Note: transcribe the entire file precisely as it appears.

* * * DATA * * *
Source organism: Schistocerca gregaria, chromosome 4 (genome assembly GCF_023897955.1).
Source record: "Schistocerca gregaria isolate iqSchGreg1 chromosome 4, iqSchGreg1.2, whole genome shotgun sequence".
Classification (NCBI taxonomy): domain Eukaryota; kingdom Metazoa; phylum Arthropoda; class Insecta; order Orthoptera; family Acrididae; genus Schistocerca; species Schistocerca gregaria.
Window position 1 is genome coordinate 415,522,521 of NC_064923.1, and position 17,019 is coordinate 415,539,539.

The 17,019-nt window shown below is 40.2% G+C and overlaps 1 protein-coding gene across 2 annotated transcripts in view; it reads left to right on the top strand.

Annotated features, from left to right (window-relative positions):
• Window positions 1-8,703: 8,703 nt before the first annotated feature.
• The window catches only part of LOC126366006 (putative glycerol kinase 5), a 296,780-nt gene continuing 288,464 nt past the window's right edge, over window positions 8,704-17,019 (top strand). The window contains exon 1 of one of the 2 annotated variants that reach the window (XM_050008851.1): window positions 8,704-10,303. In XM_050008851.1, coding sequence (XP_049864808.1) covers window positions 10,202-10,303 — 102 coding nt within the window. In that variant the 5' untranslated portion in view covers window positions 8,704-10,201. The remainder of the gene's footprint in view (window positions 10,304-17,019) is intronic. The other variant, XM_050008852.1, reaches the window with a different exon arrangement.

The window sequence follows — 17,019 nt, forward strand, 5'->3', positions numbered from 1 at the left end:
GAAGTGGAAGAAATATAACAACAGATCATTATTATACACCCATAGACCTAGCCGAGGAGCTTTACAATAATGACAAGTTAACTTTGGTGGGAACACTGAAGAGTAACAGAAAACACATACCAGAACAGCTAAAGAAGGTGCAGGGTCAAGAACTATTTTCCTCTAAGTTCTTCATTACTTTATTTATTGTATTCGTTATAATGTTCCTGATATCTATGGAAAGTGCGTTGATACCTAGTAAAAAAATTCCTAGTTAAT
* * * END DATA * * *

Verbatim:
Source organism: Schistocerca gregaria, chromosome 4 (genome assembly GCF_023897955.1).
Source record: "Schistocerca gregaria isolate iqSchGreg1 chromosome 4, iqSchGreg1.2, whole genome shotgun sequence".
Classification (NCBI taxonomy): domain Eukaryota; kingdom Metazoa; phylum Arthropoda; class Insecta; order Orthoptera; family Acrididae; genus Schistocerca; species Schistocerca gregaria.
Window position 1 is genome coordinate 415,522,521 of NC_064923.1, and position 17,019 is coordinate 415,539,539.

The 17,019-nt window shown below is 40.2% G+C and overlaps 1 protein-coding gene across 2 annotated transcripts in view; it reads left to right on the top strand.

Annotated features, from left to right (window-relative positions):
• Window positions 1-8,703: 8,703 nt before the first annotated feature.
• The window catches only part of LOC126366006 (putative glycerol kinase 5), a 296,780-nt gene continuing 288,464 nt past the window's right edge, over window positions 8,704-17,019 (top strand). The window contains exon 1 of one of the 2 annotated variants that reach the window (XM_050008851.1): window positions 8,704-10,303. In XM_050008851.1, coding sequence (XP_049864808.1) covers window positions 10,202-10,303 — 102 coding nt within the window. In that variant the 5' untranslated portion in view covers window positions 8,704-10,201. The remainder of the gene's footprint in view (window positions 10,304-17,019) is intronic. The other variant, XM_050008852.1, reaches the window with a different exon arrangement.

The window sequence follows — 17,019 nt, forward strand, 5'->3', positions numbered from 1 at the left end:
GAAGTGGAAGAAATATAACAACAGATCATTATTATACACCCATAGACCTAGCCGAGGAGCTTTACAATAATGACAAGTTAACTTTGGTGGGAACACTGAAGAGTAACAGAAAACACATACCAGAACAGCTAAAGAAGGTGCAGGGTCAAGAACTATTTTCCTCTAAGTTCTTCATTACTTTATTTATTGTATTCGTTATAATGTTCCTGATATCTATGGAAAGTGCGTTGATACCTAGTAAAAAAATTCCTAGTTAAT